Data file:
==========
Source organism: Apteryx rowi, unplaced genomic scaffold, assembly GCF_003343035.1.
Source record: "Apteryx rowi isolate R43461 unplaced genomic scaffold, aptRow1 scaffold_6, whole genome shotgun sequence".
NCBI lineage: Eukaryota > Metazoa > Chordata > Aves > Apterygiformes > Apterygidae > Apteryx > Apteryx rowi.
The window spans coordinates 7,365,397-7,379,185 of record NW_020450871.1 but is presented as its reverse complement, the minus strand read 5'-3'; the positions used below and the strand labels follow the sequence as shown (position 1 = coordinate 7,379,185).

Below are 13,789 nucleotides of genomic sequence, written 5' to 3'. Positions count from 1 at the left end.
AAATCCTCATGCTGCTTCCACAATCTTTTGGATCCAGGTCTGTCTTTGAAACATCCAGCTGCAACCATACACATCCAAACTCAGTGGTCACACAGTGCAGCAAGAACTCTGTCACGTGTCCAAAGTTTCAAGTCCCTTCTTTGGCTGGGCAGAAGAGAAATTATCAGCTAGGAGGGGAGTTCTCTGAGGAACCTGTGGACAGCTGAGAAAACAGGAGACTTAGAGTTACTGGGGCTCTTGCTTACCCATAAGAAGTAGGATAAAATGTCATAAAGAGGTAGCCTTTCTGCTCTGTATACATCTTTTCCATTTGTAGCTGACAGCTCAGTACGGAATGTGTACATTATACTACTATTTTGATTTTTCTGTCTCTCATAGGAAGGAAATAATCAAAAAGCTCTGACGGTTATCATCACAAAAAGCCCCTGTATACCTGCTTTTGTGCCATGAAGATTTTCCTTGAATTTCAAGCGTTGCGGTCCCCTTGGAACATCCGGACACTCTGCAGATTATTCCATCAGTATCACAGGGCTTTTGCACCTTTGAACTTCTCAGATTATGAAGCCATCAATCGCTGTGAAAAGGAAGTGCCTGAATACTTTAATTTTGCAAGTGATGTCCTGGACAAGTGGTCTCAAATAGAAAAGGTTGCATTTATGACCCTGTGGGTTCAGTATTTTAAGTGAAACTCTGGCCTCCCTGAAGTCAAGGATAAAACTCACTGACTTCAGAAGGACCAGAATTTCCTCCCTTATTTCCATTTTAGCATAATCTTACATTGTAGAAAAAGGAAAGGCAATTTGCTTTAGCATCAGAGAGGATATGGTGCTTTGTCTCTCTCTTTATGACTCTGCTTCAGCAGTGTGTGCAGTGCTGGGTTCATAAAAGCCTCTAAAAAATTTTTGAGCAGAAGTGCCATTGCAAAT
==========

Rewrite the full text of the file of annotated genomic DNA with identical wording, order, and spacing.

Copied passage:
Source organism: Apteryx rowi, unplaced genomic scaffold, assembly GCF_003343035.1.
Source record: "Apteryx rowi isolate R43461 unplaced genomic scaffold, aptRow1 scaffold_6, whole genome shotgun sequence".
NCBI lineage: Eukaryota > Metazoa > Chordata > Aves > Apterygiformes > Apterygidae > Apteryx > Apteryx rowi.
The window spans coordinates 7,365,397-7,379,185 of record NW_020450871.1 but is presented as its reverse complement, the minus strand read 5'-3'; the positions used below and the strand labels follow the sequence as shown (position 1 = coordinate 7,379,185).

Below are 13,789 nucleotides of genomic sequence, written 5' to 3'. Positions count from 1 at the left end.
AAATCCTCATGCTGCTTCCACAATCTTTTGGATCCAGGTCTGTCTTTGAAACATCCAGCTGCAACCATACACATCCAAACTCAGTGGTCACACAGTGCAGCAAGAACTCTGTCACGTGTCCAAAGTTTCAAGTCCCTTCTTTGGCTGGGCAGAAGAGAAATTATCAGCTAGGAGGGGAGTTCTCTGAGGAACCTGTGGACAGCTGAGAAAACAGGAGACTTAGAGTTACTGGGGCTCTTGCTTACCCATAAGAAGTAGGATAAAATGTCATAAAGAGGTAGCCTTTCTGCTCTGTATACATCTTTTCCATTTGTAGCTGACAGCTCAGTACGGAATGTGTACATTATACTACTATTTTGATTTTTCTGTCTCTCATAGGAAGGAAATAATCAAAAAGCTCTGACGGTTATCATCACAAAAAGCCCCTGTATACCTGCTTTTGTGCCATGAAGATTTTCCTTGAATTTCAAGCGTTGCGGTCCCCTTGGAACATCCGGACACTCTGCAGATTATTCCATCAGTATCACAGGGCTTTTGCACCTTTGAACTTCTCAGATTATGAAGCCATCAATCGCTGTGAAAAGGAAGTGCCTGAATACTTTAATTTTGCAAGTGATGTCCTGGACAAGTGGTCTCAAATAGAAAAGGTTGCATTTATGACCCTGTGGGTTCAGTATTTTAAGTGAAACTCTGGCCTCCCTGAAGTCAAGGATAAAACTCACTGACTTCAGAAGGACCAGAATTTCCTCCCTTATTTCCATTTTAGCATAATCTTACATTGTAGAAAAAGGAAAGGCAATTTGCTTTAGCATCAGAGAGGATATGGTGCTTTGTCTCTCTCTTTATGACTCTGCTTCAGCAGTGTGTGCAGTGCTGGGTTCATAAAAGCCTCTAAAAAATTTTTGAGCAGAAGTGCCATTGCAAAT